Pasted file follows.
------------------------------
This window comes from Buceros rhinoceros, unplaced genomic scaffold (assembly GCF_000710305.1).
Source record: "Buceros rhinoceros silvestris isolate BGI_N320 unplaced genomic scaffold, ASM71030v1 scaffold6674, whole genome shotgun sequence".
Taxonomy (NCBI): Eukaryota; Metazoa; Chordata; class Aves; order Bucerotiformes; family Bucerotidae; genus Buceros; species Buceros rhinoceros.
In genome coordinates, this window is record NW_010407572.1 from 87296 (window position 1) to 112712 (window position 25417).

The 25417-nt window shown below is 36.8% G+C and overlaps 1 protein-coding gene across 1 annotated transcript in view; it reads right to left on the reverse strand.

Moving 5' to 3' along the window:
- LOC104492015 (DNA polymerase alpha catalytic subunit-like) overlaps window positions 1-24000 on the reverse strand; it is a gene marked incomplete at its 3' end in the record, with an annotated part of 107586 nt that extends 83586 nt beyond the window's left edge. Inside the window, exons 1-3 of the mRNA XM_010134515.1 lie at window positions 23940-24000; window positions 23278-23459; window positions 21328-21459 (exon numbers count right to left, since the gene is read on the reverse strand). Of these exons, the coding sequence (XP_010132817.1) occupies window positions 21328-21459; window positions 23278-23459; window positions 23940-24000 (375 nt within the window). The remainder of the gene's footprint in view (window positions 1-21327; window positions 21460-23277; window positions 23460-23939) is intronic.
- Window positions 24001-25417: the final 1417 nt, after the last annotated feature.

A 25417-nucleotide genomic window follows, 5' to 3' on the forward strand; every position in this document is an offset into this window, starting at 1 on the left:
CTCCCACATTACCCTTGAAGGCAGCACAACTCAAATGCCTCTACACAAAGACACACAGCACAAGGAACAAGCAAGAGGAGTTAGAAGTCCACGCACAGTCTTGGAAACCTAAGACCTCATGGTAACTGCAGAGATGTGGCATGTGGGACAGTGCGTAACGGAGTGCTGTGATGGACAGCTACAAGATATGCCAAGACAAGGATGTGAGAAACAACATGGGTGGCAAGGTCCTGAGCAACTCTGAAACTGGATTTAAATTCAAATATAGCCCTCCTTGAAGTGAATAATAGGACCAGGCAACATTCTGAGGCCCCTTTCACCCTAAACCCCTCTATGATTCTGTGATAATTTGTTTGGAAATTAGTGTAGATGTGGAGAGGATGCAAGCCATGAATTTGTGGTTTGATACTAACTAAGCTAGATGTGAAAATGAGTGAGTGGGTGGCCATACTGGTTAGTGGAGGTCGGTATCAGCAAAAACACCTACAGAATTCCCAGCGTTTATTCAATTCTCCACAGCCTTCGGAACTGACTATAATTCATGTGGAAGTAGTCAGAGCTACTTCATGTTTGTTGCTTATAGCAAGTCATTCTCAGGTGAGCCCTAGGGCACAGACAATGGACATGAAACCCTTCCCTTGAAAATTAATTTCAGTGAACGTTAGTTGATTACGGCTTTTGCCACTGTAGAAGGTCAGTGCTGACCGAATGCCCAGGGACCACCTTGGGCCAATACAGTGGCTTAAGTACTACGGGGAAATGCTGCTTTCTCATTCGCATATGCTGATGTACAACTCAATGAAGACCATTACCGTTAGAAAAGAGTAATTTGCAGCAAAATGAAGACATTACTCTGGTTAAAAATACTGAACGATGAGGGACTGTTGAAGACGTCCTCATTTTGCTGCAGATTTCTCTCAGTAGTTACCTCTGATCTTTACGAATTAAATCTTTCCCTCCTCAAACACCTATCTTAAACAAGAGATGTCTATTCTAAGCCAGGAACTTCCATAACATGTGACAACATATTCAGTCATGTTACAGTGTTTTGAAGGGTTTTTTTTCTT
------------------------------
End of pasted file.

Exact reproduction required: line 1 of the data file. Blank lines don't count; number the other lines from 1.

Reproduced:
This window comes from Buceros rhinoceros, unplaced genomic scaffold (assembly GCF_000710305.1).